Are there variables such as global "time" , or sample "duration"

Are there variables such as global “time” , or sample “duration”

If you’d like to get the total number of seconds since the Epoch, or 1970-01-01 00:00:00 UTC, you can use Time.new.to_i, which comes from Ruby.

To get the duration of a sample in beats however, you don’t need to use Time. Instead, you can use sample_duration, which is built right into Sonic-Pi. You can find the details of this function and many others in the Lang tab of the Sonic-Pi Help documentation. Note the note: “avoid using sample_duration to set the sleep time in live_loops, prefer stretching the sample with the beat_stretch: opt or changing the BPM instead. See the examples below for details.”

@d0lfyn happy in_thread anniversary! :birthday:

@lron - as also seen in the Lang reference tab, there are functions like vt, which give the virtual time of the current thread, and current_time, which behaves similar to Ruby Time.now with the exception that if used repeatedly with no sleeps or syncs in between, it returns the same value each time - and it is also affected by time_warp. What are you thinking of using a ‘global’ time value for? :slightly_smiling_face:

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Thanks for the info! I’m getting back into SonicPi after a long break. I want the time value to give me something I can hang on to while learning SP. I’m not a musician, thinking in beats and measures isn’t natural. I can relate to minutes and seconds. I find myself mentally converting beats into seconds.

It’s a crutch, but that’s how I think about time.

Anytime! I’m also revisiting Sonic-Pi, which I want to integrate in my compositions. Anyways, you can use the bt function to convert beats to seconds.

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That actually helps, a lot!
Thanks

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Is there a function to convert a chord to intervals?

The closest thing I can think of is to use the chord function which, given a tonic note and a chord name, returns a ring of MIDI notes. You can count the difference between each MIDI note to determine its interval in semitones.

For instance, if we run puts chord :A, :maj, we get the following output:

(ring <SonicPi::Chord :A :maj [69, 73, 76])

73 - 69 = 4 semitones, AKA a major third
76 - 73 = 3 semitones, AKA a minor third

Hope this helps!

Thanks,
That worked fine.

intervals = chord( :A, :major )
intervals = intervals - intervals[0]
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Sorry but could you link to this documentation? I’m having a hard time locating it.

Would it be possible to use one of these time functions to set a duration that a certain portion should take? For example, play just one slow beat if a value is low, or play a lot of fast beats until the end of the time frame if a value is high? I hope that’s not too abstract to understand!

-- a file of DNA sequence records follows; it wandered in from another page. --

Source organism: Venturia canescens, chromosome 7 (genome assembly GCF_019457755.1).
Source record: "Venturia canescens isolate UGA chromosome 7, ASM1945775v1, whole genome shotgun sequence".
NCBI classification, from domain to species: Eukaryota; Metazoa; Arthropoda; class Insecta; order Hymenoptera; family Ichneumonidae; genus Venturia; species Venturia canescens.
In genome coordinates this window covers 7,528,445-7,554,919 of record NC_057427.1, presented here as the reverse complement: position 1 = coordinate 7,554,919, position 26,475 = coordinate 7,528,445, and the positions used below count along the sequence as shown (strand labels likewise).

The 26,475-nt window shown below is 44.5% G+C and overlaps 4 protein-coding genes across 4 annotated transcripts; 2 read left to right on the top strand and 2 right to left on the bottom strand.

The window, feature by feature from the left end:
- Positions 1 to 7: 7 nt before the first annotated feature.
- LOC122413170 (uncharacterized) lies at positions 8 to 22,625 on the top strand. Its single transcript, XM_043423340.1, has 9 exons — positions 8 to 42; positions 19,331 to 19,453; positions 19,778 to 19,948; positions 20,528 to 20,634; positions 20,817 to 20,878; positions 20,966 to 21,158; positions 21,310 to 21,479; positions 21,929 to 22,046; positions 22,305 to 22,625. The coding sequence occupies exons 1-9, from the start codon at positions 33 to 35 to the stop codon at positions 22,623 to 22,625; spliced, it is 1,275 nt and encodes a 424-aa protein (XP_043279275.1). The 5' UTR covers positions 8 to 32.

Hi there!

The documentation is built right into the Sonic Pi editor. To my knowledge, it’s the only place you can find the most up-to-date documentation at the moment. Anyways, to get there, first click on the “help” icon amongst the upper-right icons of the editor.

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Then, in the container that opens up at the bottom of the editor, select the “Lang” tab.

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And to address your second question: my understanding of the problem based on your example is that your value is directly proportional to the number of beats to fit into the timeframe. I would therefore approach the problem like this:

# n.b. timeframe is in seconds
define :play_in_timeframe do |timeframe, num_beats|
  beat_duration = timeframe.to_f / num_beats
  
  num_beats.times do
    play :c4, attack: 0, decay: 0, sustain: beat_duration, release: 0
    sleep beat_duration
  end
end

play_in_timeframe(2, 8)

I could write a similar function for samples, by supplying a value for rate:.

# n.b. timeframe is in seconds
define :sample_in_timeframe do |sample_id, timeframe, num_beats|
  beat_duration = timeframe.to_f / num_beats
  new_rate = (sample_duration sample_id) / beat_duration
  
  num_beats.times do
    sample sample_id, rate: new_rate
    sleep beat_duration
  end
end

sample_in_timeframe(:bd_808, 2, 8)

I hope this helps!

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@datagrazer, @d0lfyn - there’s also a handy built-in function that will be helpful in this case :slight_smile: - density.
Try modifying the parameter (let’s call it d) for density here - the number causes the inner block to be repeated d times and the BPM of the block is also multiplied by d.

#  Play a note at 30 BPM, that lasts for 2 seconds, and sleep for 2 seconds
density(0.5) do
  play :c4, sustain: 1, release: 0
  sleep 1
end

# play two samples at 120 BPM, with a sleep of 0.5 seconds after each
density(2) do
  sample :bd_haus
  sleep 1
end

More details are in the help panel that d0lfyn refers to above, under the Lang category :+1:

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